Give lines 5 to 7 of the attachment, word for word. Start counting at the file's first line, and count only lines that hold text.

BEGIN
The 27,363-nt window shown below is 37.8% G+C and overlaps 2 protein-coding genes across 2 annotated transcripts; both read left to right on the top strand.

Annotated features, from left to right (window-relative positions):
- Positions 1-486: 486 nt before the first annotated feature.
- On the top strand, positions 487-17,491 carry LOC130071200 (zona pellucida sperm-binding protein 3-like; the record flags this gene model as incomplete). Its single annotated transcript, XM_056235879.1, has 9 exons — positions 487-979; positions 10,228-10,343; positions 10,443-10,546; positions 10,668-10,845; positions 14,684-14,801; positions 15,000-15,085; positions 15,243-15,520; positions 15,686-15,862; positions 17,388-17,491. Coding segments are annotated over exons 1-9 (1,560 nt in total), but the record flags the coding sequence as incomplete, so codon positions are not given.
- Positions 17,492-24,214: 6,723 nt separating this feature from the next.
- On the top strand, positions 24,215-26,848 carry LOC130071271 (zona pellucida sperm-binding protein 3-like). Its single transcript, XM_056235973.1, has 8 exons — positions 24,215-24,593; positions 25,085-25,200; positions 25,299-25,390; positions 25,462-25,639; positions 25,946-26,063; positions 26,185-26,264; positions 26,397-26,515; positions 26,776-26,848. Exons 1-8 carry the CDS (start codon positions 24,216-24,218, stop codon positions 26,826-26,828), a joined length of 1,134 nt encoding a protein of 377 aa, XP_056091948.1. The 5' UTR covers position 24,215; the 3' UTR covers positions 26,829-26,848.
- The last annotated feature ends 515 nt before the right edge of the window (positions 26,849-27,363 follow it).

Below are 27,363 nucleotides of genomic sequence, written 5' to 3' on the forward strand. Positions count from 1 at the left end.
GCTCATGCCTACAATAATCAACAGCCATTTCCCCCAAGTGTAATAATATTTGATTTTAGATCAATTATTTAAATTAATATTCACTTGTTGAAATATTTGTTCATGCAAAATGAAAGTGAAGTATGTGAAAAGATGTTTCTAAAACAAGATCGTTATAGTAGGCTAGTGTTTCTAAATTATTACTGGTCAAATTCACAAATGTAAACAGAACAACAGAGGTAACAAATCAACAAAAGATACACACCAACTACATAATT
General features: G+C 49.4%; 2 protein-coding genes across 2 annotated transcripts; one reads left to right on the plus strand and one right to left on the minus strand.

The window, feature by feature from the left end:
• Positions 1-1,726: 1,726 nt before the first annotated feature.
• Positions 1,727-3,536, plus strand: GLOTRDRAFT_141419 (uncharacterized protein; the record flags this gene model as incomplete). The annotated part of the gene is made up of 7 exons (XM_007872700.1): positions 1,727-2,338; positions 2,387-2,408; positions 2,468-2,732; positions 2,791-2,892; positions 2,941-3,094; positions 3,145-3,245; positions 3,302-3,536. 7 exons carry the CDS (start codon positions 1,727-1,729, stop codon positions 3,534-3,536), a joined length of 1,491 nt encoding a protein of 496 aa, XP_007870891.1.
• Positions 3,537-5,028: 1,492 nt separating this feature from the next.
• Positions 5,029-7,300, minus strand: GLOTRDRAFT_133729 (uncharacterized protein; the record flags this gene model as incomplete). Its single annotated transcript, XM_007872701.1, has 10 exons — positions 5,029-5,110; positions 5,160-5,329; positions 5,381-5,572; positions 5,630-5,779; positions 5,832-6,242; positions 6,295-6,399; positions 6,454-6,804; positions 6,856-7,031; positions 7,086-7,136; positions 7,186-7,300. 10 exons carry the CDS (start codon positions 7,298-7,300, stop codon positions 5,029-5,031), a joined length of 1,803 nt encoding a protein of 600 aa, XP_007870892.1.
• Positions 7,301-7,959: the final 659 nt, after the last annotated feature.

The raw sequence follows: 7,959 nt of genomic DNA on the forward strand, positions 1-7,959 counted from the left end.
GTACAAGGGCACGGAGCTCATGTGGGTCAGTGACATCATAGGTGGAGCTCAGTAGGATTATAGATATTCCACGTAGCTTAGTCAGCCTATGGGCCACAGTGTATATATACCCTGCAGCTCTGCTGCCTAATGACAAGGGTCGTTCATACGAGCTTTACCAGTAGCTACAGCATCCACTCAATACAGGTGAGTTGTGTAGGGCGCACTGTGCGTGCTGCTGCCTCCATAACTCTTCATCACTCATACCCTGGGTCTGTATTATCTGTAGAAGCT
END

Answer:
- Positions 17,492-24,214: 6,723 nt separating this feature from the next.
- On the top strand, positions 24,215-26,848 carry LOC130071271 (zona pellucida sperm-binding protein 3-like). Its single transcript, XM_056235973.1, has 8 exons — positions 24,215-24,593; positions 25,085-25,200; positions 25,299-25,390; positions 25,462-25,639; positions 25,946-26,063; positions 26,185-26,264; positions 26,397-26,515; positions 26,776-26,848. Exons 1-8 carry the CDS (start codon positions 24,216-24,218, stop codon positions 26,826-26,828), a joined length of 1,134 nt encoding a protein of 377 aa, XP_056091948.1. The 5' UTR covers position 24,215; the 3' UTR covers positions 26,829-26,848.
- The last annotated feature ends 515 nt before the right edge of the window (positions 26,849-27,363 follow it).